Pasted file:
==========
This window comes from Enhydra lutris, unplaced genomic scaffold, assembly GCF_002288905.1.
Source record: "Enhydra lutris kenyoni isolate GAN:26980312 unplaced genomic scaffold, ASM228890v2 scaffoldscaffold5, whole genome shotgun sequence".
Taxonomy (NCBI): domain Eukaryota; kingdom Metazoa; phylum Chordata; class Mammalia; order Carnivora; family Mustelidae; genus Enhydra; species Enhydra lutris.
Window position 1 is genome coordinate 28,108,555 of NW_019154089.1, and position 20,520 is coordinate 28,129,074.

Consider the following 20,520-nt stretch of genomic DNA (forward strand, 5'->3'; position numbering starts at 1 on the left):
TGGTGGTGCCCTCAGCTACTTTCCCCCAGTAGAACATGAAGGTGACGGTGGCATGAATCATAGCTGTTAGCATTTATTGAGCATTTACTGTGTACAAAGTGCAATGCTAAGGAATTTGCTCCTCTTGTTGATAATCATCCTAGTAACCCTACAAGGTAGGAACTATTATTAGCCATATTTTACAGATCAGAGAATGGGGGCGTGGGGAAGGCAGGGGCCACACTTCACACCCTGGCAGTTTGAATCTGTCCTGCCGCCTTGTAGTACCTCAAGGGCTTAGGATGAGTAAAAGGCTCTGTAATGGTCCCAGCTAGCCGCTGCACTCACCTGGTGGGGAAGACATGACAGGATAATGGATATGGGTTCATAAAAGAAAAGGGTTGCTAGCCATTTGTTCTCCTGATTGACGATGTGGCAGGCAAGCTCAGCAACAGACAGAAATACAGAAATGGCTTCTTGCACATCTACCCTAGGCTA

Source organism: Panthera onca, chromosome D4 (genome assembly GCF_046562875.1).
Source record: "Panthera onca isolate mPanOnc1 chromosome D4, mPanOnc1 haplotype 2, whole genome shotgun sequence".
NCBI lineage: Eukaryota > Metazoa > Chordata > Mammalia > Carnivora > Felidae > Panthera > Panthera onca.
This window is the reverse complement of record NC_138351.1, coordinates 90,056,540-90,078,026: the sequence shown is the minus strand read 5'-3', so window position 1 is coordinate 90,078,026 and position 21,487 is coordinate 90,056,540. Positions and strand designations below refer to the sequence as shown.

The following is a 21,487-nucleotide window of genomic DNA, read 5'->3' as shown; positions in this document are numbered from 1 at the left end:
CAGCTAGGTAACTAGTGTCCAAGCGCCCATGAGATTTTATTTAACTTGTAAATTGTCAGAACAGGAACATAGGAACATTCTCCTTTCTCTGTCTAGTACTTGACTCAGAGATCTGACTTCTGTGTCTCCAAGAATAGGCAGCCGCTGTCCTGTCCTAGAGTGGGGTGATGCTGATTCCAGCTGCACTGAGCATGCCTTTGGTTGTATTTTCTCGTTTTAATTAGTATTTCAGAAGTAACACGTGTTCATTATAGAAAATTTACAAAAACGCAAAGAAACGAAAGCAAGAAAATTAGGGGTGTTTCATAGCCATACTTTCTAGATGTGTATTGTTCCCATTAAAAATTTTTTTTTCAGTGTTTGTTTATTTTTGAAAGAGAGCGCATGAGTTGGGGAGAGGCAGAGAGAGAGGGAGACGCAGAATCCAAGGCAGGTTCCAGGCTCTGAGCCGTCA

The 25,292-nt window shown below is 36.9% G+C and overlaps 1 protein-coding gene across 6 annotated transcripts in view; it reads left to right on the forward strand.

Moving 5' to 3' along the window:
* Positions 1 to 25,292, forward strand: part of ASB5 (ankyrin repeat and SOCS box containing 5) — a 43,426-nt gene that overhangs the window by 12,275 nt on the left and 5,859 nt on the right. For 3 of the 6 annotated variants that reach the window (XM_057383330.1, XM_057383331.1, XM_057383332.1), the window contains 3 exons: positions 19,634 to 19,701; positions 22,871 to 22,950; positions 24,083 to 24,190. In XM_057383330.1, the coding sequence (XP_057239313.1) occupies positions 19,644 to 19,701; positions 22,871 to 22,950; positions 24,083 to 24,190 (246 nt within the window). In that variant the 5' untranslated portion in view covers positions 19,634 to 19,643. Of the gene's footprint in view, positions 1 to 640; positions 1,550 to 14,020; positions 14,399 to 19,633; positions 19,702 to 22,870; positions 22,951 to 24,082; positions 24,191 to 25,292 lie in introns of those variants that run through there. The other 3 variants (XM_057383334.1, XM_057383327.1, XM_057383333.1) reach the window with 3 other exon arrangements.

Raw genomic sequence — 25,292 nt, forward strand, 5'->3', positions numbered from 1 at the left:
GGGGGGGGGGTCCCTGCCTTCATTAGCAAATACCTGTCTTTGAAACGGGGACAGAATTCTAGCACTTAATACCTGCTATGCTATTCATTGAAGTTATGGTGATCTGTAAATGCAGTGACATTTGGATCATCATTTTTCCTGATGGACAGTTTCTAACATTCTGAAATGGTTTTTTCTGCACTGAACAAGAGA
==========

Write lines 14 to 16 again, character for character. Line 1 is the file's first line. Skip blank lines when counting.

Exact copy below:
Moving 5' to 3' along the window:
* Positions 1 to 25,292, forward strand: part of ASB5 (ankyrin repeat and SOCS box containing 5) — a 43,426-nt gene that overhangs the window by 12,275 nt on the left and 5,859 nt on the right. For 3 of the 6 annotated variants that reach the window (XM_057383330.1, XM_057383331.1, XM_057383332.1), the window contains 3 exons: positions 19,634 to 19,701; positions 22,871 to 22,950; positions 24,083 to 24,190. In XM_057383330.1, the coding sequence (XP_057239313.1) occupies positions 19,644 to 19,701; positions 22,871 to 22,950; positions 24,083 to 24,190 (246 nt within the window). In that variant the 5' untranslated portion in view covers positions 19,634 to 19,643. Of the gene's footprint in view, positions 1 to 640; positions 1,550 to 14,020; positions 14,399 to 19,633; positions 19,702 to 22,870; positions 22,951 to 24,082; positions 24,191 to 25,292 lie in introns of those variants that run through there. The other 3 variants (XM_057383334.1, XM_057383327.1, XM_057383333.1) reach the window with 3 other exon arrangements.

Raw genomic sequence — 25,292 nt, forward strand, 5'->3', positions numbered from 1 at the left: